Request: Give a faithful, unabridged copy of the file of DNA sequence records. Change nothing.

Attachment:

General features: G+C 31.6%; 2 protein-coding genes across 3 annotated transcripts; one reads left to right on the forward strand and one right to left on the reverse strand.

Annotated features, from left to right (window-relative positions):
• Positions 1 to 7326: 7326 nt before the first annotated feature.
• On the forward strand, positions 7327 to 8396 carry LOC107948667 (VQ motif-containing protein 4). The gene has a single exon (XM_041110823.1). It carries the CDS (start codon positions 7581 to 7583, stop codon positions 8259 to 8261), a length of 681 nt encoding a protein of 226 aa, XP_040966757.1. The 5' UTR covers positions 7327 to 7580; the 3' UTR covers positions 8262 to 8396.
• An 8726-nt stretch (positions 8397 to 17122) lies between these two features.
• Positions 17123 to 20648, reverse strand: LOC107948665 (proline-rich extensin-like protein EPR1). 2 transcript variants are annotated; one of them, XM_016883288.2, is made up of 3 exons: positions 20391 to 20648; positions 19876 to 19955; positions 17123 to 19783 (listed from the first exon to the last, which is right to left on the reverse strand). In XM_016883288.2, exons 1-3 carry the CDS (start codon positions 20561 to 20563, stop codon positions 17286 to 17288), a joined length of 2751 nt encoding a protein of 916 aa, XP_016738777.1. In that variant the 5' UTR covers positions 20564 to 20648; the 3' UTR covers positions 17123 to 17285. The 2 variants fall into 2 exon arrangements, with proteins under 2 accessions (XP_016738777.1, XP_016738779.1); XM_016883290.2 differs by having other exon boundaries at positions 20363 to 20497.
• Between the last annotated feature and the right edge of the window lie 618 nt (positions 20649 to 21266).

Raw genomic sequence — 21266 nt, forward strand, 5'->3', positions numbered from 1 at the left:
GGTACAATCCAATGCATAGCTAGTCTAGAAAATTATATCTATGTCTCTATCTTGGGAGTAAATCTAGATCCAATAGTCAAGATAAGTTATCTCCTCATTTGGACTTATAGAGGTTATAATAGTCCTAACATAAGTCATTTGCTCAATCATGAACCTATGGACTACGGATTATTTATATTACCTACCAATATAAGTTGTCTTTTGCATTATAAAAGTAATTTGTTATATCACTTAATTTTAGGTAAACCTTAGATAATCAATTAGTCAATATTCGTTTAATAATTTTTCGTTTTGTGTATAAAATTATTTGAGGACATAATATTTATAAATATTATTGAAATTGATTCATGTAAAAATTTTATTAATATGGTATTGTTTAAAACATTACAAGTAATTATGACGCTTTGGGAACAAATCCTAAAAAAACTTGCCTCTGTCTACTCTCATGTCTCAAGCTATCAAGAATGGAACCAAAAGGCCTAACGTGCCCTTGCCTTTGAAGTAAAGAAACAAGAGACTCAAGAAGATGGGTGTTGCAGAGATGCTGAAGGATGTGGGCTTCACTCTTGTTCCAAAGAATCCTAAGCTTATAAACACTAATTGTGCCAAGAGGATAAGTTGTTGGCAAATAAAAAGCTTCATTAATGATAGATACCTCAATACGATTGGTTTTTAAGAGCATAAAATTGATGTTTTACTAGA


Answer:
General features: G+C 31.6%; 2 protein-coding genes across 3 annotated transcripts; one reads left to right on the forward strand and one right to left on the reverse strand.

Annotated features, from left to right (window-relative positions):
• Positions 1 to 7326: 7326 nt before the first annotated feature.
• On the forward strand, positions 7327 to 8396 carry LOC107948667 (VQ motif-containing protein 4). The gene has a single exon (XM_041110823.1). It carries the CDS (start codon positions 7581 to 7583, stop codon positions 8259 to 8261), a length of 681 nt encoding a protein of 226 aa, XP_040966757.1. The 5' UTR covers positions 7327 to 7580; the 3' UTR covers positions 8262 to 8396.
• An 8726-nt stretch (positions 8397 to 17122) lies between these two features.
• Positions 17123 to 20648, reverse strand: LOC107948665 (proline-rich extensin-like protein EPR1). 2 transcript variants are annotated; one of them, XM_016883288.2, is made up of 3 exons: positions 20391 to 20648; positions 19876 to 19955; positions 17123 to 19783 (listed from the first exon to the last, which is right to left on the reverse strand). In XM_016883288.2, exons 1-3 carry the CDS (start codon positions 20561 to 20563, stop codon positions 17286 to 17288), a joined length of 2751 nt encoding a protein of 916 aa, XP_016738777.1. In that variant the 5' UTR covers positions 20564 to 20648; the 3' UTR covers positions 17123 to 17285. The 2 variants fall into 2 exon arrangements, with proteins under 2 accessions (XP_016738777.1, XP_016738779.1); XM_016883290.2 differs by having other exon boundaries at positions 20363 to 20497.
• Between the last annotated feature and the right edge of the window lie 618 nt (positions 20649 to 21266).

Raw genomic sequence — 21266 nt, forward strand, 5'->3', positions numbered from 1 at the left:
GGTACAATCCAATGCATAGCTAGTCTAGAAAATTATATCTATGTCTCTATCTTGGGAGTAAATCTAGATCCAATAGTCAAGATAAGTTATCTCCTCATTTGGACTTATAGAGGTTATAATAGTCCTAACATAAGTCATTTGCTCAATCATGAACCTATGGACTACGGATTATTTATATTACCTACCAATATAAGTTGTCTTTTGCATTATAAAAGTAATTTGTTATATCACTTAATTTTAGGTAAACCTTAGATAATCAATTAGTCAATATTCGTTTAATAATTTTTCGTTTTGTGTATAAAATTATTTGAGGACATAATATTTATAAATATTATTGAAATTGATTCATGTAAAAATTTTATTAATATGGTATTGTTTAAAACATTACAAGTAATTATGACGCTTTGGGAACAAATCCTAAAAAAACTTGCCTCTGTCTACTCTCATGTCTCAAGCTATCAAGAATGGAACCAAAAGGCCTAACGTGCCCTTGCCTTTGAAGTAAAGAAACAAGAGACTCAAGAAGATGGGTGTTGCAGAGATGCTGAAGGATGTGGGCTTCACTCTTGTTCCAAAGAATCCTAAGCTTATAAACACTAATTGTGCCAAGAGGATAAGTTGTTGGCAAATAAAAAGCTTCATTAATGATAGATACCTCAATACGATTGGTTTTTAAGAGCATAAAATTGATGTTTTACTAGA